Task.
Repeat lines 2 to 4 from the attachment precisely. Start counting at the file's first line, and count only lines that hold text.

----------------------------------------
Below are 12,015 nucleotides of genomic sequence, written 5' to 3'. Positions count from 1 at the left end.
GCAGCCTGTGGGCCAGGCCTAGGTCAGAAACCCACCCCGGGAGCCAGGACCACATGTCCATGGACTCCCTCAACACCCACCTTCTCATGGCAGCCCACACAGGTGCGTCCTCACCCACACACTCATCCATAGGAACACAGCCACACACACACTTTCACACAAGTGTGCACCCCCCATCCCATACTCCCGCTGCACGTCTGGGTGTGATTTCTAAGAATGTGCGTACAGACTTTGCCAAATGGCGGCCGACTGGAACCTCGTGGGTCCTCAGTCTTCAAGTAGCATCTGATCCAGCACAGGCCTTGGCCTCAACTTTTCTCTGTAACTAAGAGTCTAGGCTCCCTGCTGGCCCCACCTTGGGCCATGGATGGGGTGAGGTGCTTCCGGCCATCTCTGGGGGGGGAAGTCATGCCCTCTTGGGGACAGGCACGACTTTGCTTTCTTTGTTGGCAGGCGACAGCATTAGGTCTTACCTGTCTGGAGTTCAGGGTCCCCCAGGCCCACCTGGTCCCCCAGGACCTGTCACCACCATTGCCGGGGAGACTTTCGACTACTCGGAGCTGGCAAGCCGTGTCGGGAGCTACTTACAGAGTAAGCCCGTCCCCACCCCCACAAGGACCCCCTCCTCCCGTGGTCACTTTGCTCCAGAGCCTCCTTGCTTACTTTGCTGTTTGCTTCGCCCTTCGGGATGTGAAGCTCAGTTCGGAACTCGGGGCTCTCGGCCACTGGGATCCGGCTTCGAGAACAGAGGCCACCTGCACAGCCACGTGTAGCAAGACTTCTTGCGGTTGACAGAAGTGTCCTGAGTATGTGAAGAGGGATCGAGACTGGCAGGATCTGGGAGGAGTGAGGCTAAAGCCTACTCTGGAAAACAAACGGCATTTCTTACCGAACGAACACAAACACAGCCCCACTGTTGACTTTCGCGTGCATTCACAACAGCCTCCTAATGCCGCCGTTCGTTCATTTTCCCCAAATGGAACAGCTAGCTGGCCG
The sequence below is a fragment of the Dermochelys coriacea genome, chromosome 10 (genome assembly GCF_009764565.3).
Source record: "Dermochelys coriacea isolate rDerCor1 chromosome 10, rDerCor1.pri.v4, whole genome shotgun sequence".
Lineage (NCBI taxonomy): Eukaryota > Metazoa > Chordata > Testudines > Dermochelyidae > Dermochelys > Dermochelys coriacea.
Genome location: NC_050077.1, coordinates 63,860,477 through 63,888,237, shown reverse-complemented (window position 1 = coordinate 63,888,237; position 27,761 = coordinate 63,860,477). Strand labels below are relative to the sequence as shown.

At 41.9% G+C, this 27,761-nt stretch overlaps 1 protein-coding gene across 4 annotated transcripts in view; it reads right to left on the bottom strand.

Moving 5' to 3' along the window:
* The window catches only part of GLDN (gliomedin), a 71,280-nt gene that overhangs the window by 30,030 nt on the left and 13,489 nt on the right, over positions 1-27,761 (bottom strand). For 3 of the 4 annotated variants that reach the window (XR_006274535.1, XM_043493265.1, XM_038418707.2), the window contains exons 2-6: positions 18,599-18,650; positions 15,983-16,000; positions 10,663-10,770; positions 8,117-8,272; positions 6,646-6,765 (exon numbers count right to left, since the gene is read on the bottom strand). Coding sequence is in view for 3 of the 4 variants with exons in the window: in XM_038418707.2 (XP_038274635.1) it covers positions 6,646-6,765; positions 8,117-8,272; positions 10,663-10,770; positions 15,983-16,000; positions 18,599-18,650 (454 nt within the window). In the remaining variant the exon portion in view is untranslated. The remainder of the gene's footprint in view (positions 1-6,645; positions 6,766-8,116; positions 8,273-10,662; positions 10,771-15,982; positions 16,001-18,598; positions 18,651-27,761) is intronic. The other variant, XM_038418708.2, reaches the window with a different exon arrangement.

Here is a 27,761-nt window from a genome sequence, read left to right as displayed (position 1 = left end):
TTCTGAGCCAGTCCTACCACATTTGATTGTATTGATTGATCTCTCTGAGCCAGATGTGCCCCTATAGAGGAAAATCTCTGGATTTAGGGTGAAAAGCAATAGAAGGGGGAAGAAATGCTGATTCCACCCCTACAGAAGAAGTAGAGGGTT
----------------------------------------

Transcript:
GCAGCCTGTGGGCCAGGCCTAGGTCAGAAACCCACCCCGGGAGCCAGGACCACATGTCCATGGACTCCCTCAACACCCACCTTCTCATGGCAGCCCACACAGGTGCGTCCTCACCCACACACTCATCCATAGGAACACAGCCACACACACACTTTCACACAAGTGTGCACCCCCCATCCCATACTCCCGCTGCACGTCTGGGTGTGATTTCTAAGAATGTGCGTACAGACTTTGCCAAATGGCGGCCGACTGGAACCTCGTGGGTCCTCAGTCTTCAAGTAGCATCTGATCCAGCACAGGCCTTGGCCTCAACTTTTCTCTGTAACTAAGAGTCTAGGCTCCCTGCTGGCCCCACCTTGGGCCATGGATGGGGTGAGGTGCTTCCGGCCATCTCTGGGGGGGGAAGTCATGCCCTCTTGGGGACAGGCACGACTTTGCTTTCTTTGTTGGCAGGCGACAGCATTAGGTCTTACCTGTCTGGAGTTCAGGGTCCCCCAGGCCCACCTGGTCCCCCAGGACCTGTCACCACCATTGCCGGGGAGACTTTCGACTACTCGGAGCTGGCAAGCCGTGTCGGGAGCTACTTACAGAGTAAGCCCGTCCCCACCCCCACAAGGACCCCCTCCTCCCGTGGTCACTTTGCTCCAGAGCCTCCTTGCTTACTTTGCTGTTTGCTTCGCCCTTCGGGATGTGAAGCTCAGTTCGGAACTCGGGGCTCTCGGCCACTGGGATCCGGCTTCGAGAACAGAGGCCACCTGCACAGCCACGTGTAGCAAGACTTCTTGCGGTTGACAGAAGTGTCCTGAGTATGTGAAGAGGGATCGAGACTGGCAGGATCTGGGAGGAGTGAGGCTAAAGCCTACTCTGGAAAACAAACGGCATTTCTTACCGAACGAACACAAACACAGCCCCACTGTTGACTTTCGCGTGCATTCACAACAGCCTCCTAATGCCGCCGTTCGTTCATTTTCCCCAAATGGAACAGCTAGCTGGCCG
The sequence below is a fragment of the Dermochelys coriacea genome, chromosome 10 (genome assembly GCF_009764565.3).
Source record: "Dermochelys coriacea isolate rDerCor1 chromosome 10, rDerCor1.pri.v4, whole genome shotgun sequence".